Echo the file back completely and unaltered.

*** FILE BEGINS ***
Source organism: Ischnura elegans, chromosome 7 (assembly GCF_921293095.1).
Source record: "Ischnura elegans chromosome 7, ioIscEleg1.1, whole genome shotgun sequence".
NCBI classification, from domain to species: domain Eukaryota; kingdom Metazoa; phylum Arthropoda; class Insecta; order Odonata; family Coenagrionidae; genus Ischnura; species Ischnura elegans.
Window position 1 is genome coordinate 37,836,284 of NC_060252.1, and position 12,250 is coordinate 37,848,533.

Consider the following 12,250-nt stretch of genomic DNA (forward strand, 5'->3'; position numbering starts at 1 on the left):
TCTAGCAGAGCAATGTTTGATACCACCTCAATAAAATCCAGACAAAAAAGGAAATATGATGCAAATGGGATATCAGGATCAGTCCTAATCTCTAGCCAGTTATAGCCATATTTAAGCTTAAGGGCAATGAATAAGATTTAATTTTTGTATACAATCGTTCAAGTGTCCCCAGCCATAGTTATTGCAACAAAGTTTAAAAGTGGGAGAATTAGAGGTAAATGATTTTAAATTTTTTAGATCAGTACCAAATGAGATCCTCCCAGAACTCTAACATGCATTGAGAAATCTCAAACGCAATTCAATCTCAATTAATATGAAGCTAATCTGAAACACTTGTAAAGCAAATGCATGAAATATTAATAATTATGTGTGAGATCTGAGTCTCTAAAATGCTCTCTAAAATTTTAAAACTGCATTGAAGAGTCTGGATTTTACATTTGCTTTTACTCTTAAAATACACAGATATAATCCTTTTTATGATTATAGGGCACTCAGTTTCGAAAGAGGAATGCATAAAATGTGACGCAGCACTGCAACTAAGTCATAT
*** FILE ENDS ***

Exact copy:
Source organism: Ischnura elegans, chromosome 7 (assembly GCF_921293095.1).
Source record: "Ischnura elegans chromosome 7, ioIscEleg1.1, whole genome shotgun sequence".
NCBI classification, from domain to species: domain Eukaryota; kingdom Metazoa; phylum Arthropoda; class Insecta; order Odonata; family Coenagrionidae; genus Ischnura; species Ischnura elegans.
Window position 1 is genome coordinate 37,836,284 of NC_060252.1, and position 12,250 is coordinate 37,848,533.

Consider the following 12,250-nt stretch of genomic DNA (forward strand, 5'->3'; position numbering starts at 1 on the left):
TCTAGCAGAGCAATGTTTGATACCACCTCAATAAAATCCAGACAAAAAAGGAAATATGATGCAAATGGGATATCAGGATCAGTCCTAATCTCTAGCCAGTTATAGCCATATTTAAGCTTAAGGGCAATGAATAAGATTTAATTTTTGTATACAATCGTTCAAGTGTCCCCAGCCATAGTTATTGCAACAAAGTTTAAAAGTGGGAGAATTAGAGGTAAATGATTTTAAATTTTTTAGATCAGTACCAAATGAGATCCTCCCAGAACTCTAACATGCATTGAGAAATCTCAAACGCAATTCAATCTCAATTAATATGAAGCTAATCTGAAACACTTGTAAAGCAAATGCATGAAATATTAATAATTATGTGTGAGATCTGAGTCTCTAAAATGCTCTCTAAAATTTTAAAACTGCATTGAAGAGTCTGGATTTTACATTTGCTTTTACTCTTAAAATACACAGATATAATCCTTTTTATGATTATAGGGCACTCAGTTTCGAAAGAGGAATGCATAAAATGTGACGCAGCACTGCAACTAAGTCATAT